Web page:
A new hero for these times has entered literature, and is destined to capture the attention of all those yearning for a better chapter within the human saga – it is William Quest.

Great read! Couldn’t put it down.

Superb plotting, believable characters, and a very effective writing style

…a real feel for history and storytelling.

Here’s the Link to Order:

https://www.amazon.co.uk/Deadly-Quest-William-Victorian-Thriller-ebook/dp/B01LYGNCNQ/ref=sr_1_1?s=digital-text&ie=UTF8&qid=1473791400&sr=1-1&keywords=Deadly+Quest

 

 

 

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My Victorian Writing World

Just over a month now to the publication of the sequel to my novel The Shadow of William Quest. The new title will be available for pre-order at a special price a little while before that, so do keep visiting the blog for all the latest news. forgotten_00051-Kindle-Fina

From now until then, I’ll be putting out a few items both about the new book, and the first in the series.

How did it all come about?

I’d long wanted to write a book set in Victorian times, not least because much of the Victorian world is still familiar to those of us living in the UK. As we wander through the streets of Britain we can – if we lift our eyes above the modern fascias on the shops – still see what our Victorian forebears saw.

The same street patterns, by and large, many of the same buildings, and the much of the landscapes they knew. Too much has been lost, and we should be saving what is left, but the Victorian street map may still be traced.

If we could travel back in time, we could enter the world of William Quest – the new book is set in 1854 – with little difficulty. Though there would be some surprises. It could be a brutal world, not as settled as some people have implied. There are many Victorian Values that deserved to be relegated to the history books.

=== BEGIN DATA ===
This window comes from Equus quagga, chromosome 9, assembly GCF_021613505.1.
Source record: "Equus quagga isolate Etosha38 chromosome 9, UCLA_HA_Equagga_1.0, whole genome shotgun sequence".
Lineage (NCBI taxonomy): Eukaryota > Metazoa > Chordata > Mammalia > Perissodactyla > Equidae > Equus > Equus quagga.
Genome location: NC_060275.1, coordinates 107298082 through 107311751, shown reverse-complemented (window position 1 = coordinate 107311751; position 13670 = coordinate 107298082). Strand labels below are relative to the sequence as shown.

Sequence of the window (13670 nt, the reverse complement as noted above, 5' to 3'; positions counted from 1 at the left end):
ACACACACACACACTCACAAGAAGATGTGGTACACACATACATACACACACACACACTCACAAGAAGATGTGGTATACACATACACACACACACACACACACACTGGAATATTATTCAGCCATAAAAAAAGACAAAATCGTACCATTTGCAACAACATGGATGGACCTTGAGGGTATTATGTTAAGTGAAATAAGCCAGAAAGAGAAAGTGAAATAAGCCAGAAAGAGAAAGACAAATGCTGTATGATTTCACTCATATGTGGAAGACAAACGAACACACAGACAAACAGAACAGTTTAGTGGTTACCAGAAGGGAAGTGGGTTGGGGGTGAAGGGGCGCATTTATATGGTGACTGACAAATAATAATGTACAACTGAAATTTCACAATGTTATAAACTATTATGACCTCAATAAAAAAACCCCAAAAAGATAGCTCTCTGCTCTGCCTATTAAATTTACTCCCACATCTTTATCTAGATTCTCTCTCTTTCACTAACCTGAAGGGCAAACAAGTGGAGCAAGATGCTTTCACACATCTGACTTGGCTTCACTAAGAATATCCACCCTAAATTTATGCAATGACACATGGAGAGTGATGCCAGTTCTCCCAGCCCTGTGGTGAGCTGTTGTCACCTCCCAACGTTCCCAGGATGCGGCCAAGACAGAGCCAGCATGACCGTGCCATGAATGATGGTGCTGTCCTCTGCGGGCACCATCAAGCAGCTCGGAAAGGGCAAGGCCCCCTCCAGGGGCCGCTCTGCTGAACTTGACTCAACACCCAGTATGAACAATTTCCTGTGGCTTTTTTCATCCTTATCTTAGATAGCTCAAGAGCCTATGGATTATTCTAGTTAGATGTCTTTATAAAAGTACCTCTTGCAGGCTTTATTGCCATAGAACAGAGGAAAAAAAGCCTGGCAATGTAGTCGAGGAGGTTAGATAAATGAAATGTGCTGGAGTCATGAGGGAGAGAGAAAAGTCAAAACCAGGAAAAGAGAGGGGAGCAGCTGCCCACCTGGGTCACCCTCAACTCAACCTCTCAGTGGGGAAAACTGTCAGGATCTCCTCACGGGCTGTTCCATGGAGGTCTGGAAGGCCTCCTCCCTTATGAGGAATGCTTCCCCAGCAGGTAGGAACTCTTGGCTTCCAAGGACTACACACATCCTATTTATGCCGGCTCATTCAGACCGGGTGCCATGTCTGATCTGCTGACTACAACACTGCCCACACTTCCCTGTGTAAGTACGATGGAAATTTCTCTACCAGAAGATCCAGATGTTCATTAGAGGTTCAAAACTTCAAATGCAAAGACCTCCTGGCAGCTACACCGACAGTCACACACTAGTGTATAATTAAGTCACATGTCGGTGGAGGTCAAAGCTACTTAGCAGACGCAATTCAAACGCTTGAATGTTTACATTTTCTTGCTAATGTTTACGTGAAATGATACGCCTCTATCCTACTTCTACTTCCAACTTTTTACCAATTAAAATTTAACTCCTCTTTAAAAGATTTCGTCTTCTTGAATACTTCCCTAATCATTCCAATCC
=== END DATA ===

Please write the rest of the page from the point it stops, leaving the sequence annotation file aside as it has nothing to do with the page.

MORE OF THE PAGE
My William Quest is a bit of a reformer. His ideas bore fruit, though it doesn’t always seem like it.

I’ve always been interested in Victorian Britain, since the subject was taught at my primary school. Much of our great literature was written in the 19th century. Reading those classic books plunges back into that world. We are – for good or bad – still little Victorians in so many ways.

I knew some Victorians, of course, though they were all born late in the period. Nevertheless, I remember them well, their attitudes and the way they talked. My grandparents were Victorians, though they were all very young when the old Queen died.

For quite a time, I moved away from Victorian history, into other periods. As some of you will know, I also write historical novels about Robin Hood – Loxley and Wolfshead, with a third book out next year, so I have a passion for the that period. For a long time I’ve had an interest in the English Civil War. I like the Anglo-Saxons too.

The Victorians tended to go on the back-burner.

Then, nearly thirty years ago I became an undergraduate of the Open University, doing an arts course that was almost entirely Victorian. After a couple of years, I went as a full-time undergraduate to the University of East Anglia.

My major was literature, though I did a minor in 19th century social history, some of which looked at the Victorian underworld. It all stayed in my mind, though work pressures kept the writing of fiction at bay. I did, however, write the texts for a series of topographical books about the towns and landscapes of England.